ASTANA – Amendments to liberalise the Kazakh antimonopoly regulation were signed into law May 5 by President Nursultan Nazarbayev. Known as “On Introduction of Amendments and Additions to Certain Legislative Acts of the Republic of Kazakhstan on Natural Monopolies and Regulated Markets” No. 312-V, the law came into force on May 18 with some exceptions.
Antimonopoly approval is now required for acquisition of more than 50 percent of the shares in a joint stock company or participatory interests in a limited liability partnership. Before the amendments were enacted, approval was required for acquisition of more than 25 percent.
The establishment of a legal entity no longer requires antimonopoly approval executed by the Committee for Regulation of Natural Monopolies and Protection of Competition of the Ministry of National Economy.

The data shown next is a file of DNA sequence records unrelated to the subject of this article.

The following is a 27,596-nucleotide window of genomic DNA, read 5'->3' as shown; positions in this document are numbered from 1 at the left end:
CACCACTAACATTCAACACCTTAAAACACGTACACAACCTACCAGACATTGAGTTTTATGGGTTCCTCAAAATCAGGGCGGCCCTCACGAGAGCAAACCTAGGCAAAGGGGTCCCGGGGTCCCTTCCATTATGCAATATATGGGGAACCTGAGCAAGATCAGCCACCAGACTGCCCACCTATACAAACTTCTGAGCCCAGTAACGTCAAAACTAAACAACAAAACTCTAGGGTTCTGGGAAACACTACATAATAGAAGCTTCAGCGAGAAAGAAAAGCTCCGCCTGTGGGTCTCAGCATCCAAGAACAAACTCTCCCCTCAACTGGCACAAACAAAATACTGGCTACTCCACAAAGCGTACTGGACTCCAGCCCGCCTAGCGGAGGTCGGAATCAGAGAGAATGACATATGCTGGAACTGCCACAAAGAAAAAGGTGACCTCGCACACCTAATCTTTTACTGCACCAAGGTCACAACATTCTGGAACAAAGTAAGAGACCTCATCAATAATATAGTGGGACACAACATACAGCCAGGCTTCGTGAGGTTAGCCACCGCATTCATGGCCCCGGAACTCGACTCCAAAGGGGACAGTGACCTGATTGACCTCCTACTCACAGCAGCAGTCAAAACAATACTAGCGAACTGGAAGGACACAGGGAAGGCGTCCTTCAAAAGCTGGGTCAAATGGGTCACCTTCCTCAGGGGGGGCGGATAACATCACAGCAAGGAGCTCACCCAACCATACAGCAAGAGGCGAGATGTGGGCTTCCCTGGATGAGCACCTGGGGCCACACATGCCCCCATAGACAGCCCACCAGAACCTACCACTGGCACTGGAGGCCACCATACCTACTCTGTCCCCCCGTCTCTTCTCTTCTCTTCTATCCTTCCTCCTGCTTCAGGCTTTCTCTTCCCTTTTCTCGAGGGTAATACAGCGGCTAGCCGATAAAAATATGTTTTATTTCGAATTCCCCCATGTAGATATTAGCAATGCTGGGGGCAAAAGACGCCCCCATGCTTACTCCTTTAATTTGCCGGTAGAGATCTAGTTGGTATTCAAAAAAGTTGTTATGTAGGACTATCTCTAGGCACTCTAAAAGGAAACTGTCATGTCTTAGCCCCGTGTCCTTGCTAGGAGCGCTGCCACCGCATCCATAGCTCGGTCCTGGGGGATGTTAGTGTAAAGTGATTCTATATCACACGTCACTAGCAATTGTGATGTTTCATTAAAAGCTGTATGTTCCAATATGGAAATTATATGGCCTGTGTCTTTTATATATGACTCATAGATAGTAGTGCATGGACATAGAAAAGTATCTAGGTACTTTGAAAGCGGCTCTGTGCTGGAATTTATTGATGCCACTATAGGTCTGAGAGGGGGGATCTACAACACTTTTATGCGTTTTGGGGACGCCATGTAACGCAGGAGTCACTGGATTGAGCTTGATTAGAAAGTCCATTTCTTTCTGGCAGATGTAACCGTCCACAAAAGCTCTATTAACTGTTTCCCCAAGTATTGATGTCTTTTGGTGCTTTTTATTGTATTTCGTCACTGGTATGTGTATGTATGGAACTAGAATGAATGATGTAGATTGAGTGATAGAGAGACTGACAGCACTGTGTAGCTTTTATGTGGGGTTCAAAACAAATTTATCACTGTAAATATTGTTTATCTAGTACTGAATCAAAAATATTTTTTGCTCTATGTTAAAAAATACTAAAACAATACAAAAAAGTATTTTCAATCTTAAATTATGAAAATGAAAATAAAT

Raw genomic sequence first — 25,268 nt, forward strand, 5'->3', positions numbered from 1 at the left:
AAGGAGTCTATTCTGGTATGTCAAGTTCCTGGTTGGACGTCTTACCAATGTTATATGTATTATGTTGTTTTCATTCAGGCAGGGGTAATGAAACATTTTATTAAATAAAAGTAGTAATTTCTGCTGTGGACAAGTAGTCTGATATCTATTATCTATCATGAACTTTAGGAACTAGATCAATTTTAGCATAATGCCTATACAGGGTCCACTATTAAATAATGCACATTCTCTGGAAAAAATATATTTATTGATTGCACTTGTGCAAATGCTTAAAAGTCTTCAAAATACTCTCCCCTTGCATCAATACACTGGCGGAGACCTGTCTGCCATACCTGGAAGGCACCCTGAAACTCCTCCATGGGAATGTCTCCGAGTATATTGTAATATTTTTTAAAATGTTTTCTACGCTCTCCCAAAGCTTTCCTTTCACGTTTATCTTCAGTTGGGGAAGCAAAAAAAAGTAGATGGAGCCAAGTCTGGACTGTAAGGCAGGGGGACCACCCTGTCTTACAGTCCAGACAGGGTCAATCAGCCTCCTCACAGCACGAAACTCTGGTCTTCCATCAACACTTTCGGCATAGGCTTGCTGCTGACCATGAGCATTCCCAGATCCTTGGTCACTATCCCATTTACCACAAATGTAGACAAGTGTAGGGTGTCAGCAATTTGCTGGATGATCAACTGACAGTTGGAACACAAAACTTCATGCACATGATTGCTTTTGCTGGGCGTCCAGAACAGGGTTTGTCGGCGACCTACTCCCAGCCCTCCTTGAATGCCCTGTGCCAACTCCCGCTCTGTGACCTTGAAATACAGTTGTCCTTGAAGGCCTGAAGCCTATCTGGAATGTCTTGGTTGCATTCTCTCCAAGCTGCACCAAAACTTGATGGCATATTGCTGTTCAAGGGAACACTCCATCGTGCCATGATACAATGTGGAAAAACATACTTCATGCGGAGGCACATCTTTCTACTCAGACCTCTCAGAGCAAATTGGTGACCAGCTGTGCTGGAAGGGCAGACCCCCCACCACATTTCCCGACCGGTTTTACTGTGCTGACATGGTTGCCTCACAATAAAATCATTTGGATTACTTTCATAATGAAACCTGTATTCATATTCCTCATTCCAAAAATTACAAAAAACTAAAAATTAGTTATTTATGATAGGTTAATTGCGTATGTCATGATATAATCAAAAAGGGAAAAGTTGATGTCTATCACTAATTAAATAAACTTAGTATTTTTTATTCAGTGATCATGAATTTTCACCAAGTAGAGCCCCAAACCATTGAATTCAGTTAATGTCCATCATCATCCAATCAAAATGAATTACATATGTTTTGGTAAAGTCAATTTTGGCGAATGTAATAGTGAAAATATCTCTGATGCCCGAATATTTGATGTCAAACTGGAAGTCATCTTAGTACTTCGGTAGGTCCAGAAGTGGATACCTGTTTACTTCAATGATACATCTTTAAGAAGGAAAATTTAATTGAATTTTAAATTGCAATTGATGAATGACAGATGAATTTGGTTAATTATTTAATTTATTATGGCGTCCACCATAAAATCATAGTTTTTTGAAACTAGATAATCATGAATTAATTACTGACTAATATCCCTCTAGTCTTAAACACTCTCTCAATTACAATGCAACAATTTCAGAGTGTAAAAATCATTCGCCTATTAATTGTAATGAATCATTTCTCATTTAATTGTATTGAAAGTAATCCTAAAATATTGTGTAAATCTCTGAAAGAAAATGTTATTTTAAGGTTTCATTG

In addition, approval of the antimonopoly committee is no longer required for transactions evaluated as economic concentration if the transactions are specifically named in Kazakh laws, decrees of the President and/or resolutions of the government.
The period for reviewing an application for antimonopoly approval is now 30 calendar days, rather than 50, and the committee has only five business days to specify a period for provision of additional information and/or documents.
With the enforcement of the amendments, the antimonopoly committee is entitled to issue written warnings which will advise specific market players to refrain from actions that may lead to antimonopoly violation. Such warnings may be issued when the antimonopoly committee does not have sufficient grounds to initiate a formal investigation, but the public statement of the market player, state authority or local executive authority implies that the market player’s intended conduct may lead to a violation of the regulations.
The antimonopoly committee must apply to law enforcement authorities for assistance with the investigation it conducts against a market player. The committee has the right to forward the investigation materials to the authorities to decide whether or not it has sufficient grounds to initiate a criminal investigation.